Actinomycosis is a chronic bacterial disease that mostly affects dairy cows and causes swelling around the mandibular area, impairing their feeding ability. It causes rarefying osteomyelitis, a bone disease affecting cow skull bones. The bacteria Actinomyces bovis, which is often present in soil and can enter the body through wounds or other traumas, is generally responsible for the illness. Effective treatment often includes antibiotics and surgery to lower the risk of infection. In contrast, prevention includes excellent cleanliness and rapid treatment of wounds or injuries.
Actinomycosis Management in Cattle
Actinomyces are gram-positive bacteria, anaerobic bacteria that can cause disease primarily in cattle and other animals like buffalo, and swine. A lumpy jaw is a chronic and progressive abscess that commonly involves the mandible, maxillae, or other bony tissues in the head. Clinical signs can provide a presumptive diagnosis of the disease.
Still, a definitive diagnosis requires a culture of the organism from the lesion, which is difficult due to anaerobic growth conditions. Treatment aims to kill the bacteria and halt the spread of the lesion. AIn addition, antibioticsare commonly prescribed for an extended duration to eliminate bacterial infections.
Causes of Actinomycosis in Cattle
- The Actinomyces bovis bacteria is the principal cause of Actinomycosis in cattle. However, there may be a connection with other bacteria, such as Corynebacterium pyogenes and Staphylococcus.
- These organisms can enter the body through wounds or injuries, causing persistent infection and swelling around the mandibular area, hindering feed intake.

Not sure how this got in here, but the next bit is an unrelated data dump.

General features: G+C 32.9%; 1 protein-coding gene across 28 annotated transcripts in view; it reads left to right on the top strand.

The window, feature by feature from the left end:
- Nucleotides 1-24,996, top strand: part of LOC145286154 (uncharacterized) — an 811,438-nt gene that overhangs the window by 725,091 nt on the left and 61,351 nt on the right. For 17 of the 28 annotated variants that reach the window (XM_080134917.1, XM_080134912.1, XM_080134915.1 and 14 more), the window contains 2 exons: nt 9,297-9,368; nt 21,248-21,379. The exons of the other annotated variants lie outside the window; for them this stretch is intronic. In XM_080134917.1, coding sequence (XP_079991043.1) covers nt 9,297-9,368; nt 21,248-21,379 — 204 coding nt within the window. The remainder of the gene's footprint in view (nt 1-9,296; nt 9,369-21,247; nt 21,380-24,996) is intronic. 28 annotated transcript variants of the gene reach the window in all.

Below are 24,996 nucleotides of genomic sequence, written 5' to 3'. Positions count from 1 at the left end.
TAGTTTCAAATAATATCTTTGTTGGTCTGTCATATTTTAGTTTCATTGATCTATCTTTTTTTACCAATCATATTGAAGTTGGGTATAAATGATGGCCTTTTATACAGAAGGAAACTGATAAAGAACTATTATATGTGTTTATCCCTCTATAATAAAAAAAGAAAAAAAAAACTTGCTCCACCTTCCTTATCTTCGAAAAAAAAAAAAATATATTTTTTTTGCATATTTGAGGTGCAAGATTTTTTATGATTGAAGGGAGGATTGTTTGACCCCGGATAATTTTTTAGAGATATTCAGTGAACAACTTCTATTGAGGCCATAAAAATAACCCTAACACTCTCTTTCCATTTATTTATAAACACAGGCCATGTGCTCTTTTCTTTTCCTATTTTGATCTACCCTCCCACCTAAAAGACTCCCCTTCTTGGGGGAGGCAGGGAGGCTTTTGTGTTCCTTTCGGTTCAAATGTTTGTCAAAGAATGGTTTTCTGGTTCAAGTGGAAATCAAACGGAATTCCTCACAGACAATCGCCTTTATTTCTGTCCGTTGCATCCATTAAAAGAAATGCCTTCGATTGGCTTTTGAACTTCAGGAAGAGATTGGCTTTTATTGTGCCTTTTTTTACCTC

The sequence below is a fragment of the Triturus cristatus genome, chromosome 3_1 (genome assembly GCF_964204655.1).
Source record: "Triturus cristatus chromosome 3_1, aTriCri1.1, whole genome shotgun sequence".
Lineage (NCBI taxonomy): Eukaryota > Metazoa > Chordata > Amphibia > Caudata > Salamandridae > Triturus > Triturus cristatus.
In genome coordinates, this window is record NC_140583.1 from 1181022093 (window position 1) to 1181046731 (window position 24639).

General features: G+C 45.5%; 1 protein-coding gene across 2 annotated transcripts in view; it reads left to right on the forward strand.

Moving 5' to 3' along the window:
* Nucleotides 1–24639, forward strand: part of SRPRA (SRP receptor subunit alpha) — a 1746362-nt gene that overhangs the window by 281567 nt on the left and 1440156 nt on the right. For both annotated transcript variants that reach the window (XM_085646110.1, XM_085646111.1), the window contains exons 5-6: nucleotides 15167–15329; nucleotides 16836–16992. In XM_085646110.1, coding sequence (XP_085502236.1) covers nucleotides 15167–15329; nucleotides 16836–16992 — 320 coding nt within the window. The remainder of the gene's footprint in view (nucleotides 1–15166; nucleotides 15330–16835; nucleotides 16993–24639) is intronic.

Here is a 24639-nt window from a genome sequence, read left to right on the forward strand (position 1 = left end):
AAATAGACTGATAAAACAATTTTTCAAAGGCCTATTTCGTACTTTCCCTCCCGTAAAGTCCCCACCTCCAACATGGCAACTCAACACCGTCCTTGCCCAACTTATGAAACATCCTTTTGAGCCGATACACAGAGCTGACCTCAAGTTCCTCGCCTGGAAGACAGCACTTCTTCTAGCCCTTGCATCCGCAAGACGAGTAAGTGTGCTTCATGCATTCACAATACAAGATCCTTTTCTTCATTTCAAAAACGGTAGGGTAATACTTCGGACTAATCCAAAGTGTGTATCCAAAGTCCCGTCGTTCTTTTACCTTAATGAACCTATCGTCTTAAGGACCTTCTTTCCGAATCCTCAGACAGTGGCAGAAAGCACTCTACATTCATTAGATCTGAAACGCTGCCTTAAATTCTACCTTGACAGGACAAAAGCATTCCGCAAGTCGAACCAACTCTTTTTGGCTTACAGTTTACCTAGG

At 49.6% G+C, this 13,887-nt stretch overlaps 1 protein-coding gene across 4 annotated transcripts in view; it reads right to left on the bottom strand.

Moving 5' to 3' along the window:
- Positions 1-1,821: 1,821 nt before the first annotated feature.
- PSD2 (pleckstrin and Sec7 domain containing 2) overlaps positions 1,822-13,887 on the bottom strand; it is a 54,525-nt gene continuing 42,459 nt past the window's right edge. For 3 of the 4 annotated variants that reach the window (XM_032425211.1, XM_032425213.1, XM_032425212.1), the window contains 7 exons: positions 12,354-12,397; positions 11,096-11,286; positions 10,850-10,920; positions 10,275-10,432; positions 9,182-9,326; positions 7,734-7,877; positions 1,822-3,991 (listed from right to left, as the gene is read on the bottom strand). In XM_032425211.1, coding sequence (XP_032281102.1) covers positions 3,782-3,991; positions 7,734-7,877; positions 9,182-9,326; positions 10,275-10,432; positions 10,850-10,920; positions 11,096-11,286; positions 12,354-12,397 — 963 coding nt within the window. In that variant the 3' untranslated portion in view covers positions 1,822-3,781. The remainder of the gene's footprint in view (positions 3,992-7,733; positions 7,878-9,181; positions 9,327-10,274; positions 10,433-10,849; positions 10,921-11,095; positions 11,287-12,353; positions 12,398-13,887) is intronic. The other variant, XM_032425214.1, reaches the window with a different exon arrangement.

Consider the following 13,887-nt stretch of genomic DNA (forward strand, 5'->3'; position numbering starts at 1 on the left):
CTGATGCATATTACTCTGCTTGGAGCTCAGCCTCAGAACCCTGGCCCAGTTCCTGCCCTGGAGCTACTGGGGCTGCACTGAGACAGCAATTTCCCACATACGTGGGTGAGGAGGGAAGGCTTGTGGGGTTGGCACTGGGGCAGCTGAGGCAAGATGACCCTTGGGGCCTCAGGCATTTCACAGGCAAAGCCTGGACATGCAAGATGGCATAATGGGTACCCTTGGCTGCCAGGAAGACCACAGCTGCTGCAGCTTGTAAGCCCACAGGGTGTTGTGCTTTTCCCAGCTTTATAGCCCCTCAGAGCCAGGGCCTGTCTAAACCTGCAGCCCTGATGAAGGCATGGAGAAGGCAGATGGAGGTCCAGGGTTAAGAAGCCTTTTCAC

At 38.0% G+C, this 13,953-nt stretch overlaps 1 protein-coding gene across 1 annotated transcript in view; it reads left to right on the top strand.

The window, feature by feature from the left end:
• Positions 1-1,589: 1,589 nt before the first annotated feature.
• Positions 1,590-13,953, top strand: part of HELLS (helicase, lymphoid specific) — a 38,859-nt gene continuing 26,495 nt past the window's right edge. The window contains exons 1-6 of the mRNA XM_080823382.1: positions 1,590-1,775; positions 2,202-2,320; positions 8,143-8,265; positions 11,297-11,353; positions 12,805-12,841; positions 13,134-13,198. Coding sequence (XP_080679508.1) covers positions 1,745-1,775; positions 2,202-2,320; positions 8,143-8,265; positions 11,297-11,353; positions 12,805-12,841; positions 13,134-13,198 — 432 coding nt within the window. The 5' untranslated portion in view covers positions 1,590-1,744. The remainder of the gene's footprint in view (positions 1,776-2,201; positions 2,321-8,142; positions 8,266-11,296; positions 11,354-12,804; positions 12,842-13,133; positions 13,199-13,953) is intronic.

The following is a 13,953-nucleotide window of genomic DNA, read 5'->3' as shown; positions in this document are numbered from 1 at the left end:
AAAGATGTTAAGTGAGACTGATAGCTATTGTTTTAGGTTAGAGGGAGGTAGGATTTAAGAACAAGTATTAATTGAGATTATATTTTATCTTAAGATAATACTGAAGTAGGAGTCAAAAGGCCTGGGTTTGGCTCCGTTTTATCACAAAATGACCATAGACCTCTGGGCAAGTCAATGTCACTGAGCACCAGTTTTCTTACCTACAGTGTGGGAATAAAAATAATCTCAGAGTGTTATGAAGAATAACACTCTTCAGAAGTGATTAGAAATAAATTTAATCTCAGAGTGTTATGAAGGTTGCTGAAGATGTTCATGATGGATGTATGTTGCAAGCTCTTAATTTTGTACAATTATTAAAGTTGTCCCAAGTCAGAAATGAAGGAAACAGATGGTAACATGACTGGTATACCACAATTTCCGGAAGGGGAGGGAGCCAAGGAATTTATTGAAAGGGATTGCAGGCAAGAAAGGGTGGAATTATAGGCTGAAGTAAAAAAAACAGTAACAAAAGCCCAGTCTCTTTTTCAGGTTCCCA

Disease Cycle of Actinomycosis in Cattle
Actinomycosis is a disease that mostly affects cattle between 2 and 5 years old. It is a rare disease that rarely spreads from one animal to another. The bacteria that cause the disease, called Actinomyces bovis, can live in an animal’s body and spread infection through cuts or wounds.
The infection can be caused by abrasions in the buccal mucosa caused by coarse food or surface material when chewing or by the dental alveoli when a tooth erupts. The bacteria can also be found in healthy cattle’s digestive systems. They can get into subepithelial tissues when things on the surface hurt them.
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What are the Symptoms of Actinomycosis in cattle?
- Actinomycosis shows up in cattle as hard, round, painless growths on the mandible or maxilla, usually at the level of the central molar teeth.
- As the infection worsens, it can damage the bone tissue and cause large granulomatous masses to form on the surface of the jaw. Then, sinus tracts can form.
- It can affect the process of chewing, which can hurt digestion and lead to a loss of health in general.
- Abscesses can grow and create sinus tubes that lead to the skin’s surface, where pus can drain. If you look in the mouth, you might find loose or missing teeth, and the animal might have bad breath, called halitosis.
- Loose teeth can cause drooling and trouble swallowing, which makes it hard to eat. The nearby bones may also be affected in cases that have gone on for a long time.
- The disease doesn’t spread through the lymphatic system and usually doesn’t affect nearby lymph nodes.